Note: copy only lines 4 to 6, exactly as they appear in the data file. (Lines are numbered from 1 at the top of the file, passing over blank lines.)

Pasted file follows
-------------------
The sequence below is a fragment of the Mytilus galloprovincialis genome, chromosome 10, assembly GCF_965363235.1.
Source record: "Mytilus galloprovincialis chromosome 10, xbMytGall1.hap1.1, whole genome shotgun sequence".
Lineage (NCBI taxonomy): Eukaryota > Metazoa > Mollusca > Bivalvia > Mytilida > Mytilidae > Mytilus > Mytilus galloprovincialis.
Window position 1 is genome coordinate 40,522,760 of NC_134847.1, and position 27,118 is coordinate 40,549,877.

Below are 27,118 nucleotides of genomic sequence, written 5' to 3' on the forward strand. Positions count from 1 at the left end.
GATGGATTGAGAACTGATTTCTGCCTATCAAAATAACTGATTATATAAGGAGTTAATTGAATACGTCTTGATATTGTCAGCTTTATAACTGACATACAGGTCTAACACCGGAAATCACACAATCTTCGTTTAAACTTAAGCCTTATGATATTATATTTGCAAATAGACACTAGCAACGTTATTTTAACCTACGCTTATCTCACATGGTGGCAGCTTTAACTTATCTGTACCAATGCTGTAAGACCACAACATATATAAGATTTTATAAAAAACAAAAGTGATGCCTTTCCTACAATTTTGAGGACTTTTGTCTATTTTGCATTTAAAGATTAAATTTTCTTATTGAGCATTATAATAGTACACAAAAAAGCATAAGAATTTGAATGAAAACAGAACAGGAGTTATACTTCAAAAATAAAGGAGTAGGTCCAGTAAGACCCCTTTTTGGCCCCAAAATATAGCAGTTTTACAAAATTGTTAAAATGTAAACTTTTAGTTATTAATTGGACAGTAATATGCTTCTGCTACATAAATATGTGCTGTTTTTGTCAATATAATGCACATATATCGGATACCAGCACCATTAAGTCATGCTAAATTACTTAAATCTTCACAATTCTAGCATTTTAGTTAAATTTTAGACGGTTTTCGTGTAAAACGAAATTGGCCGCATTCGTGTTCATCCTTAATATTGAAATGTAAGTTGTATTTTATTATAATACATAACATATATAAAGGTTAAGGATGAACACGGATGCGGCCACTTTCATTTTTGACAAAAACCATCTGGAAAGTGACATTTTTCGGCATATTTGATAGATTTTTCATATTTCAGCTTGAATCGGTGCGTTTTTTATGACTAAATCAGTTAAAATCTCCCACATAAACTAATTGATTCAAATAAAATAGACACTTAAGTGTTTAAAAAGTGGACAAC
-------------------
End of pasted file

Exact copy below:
Window position 1 is genome coordinate 40,522,760 of NC_134847.1, and position 27,118 is coordinate 40,549,877.

Below are 27,118 nucleotides of genomic sequence, written 5' to 3' on the forward strand. Positions count from 1 at the left end.
GATGGATTGAGAACTGATTTCTGCCTATCAAAATAACTGATTATATAAGGAGTTAATTGAATACGTCTTGATATTGTCAGCTTTATAACTGACATACAGGTCTAACACCGGAAATCACACAATCTTCGTTTAAACTTAAGCCTTATGATATTATATTTGCAAATAGACACTAGCAACGTTATTTTAACCTACGCTTATCTCACATGGTGGCAGCTTTAACTTATCTGTACCAATGCTGTAAGACCACAACATATATAAGATTTTATAAAAAACAAAAGTGATGCCTTTCCTACAATTTTGAGGACTTTTGTCTATTTTGCATTTAAAGATTAAATTTTCTTATTGAGCATTATAATAGTACACAAAAAAGCATAAGAATTTGAATGAAAACAGAACAGGAGTTATACTTCAAAAATAAAGGAGTAGGTCCAGTAAGACCCCTTTTTGGCCCCAAAATATAGCAGTTTTACAAAATTGTTAAAATGTAAACTTTTAGTTATTAATTGGACAGTAATATGCTTCTGCTACATAAATATGTGCTGTTTTTGTCAATATAATGCACATATATCGGATACCAGCACCATTAAGTCATGCTAAATTACTTAAATCTTCACAATTCTAGCATTTTAGTTAAATTTTAGACGGTTTTCGTGTAAAACGAAATTGGCCGCATTCGTGTTCATCCTTAATATTGAAATGTAAGTTGTATTTTATTATAATACATAACATATATAAAGGTTAAGGATGAACACGGATGCGGCCACTTTCATTTTTGACAAAAACCATCTGGAAAGTGACATTTTTCGGCATATTTGATAGATTTTTCATATTTCAGCTTGAATCGGTGCGTTTTTTATGACTAAATCAGTTAAAATCTCCCACATAAACTAATTGATTCAAATAAAATAGACACTTAAGTGTTTAAAAAGTGGACAAC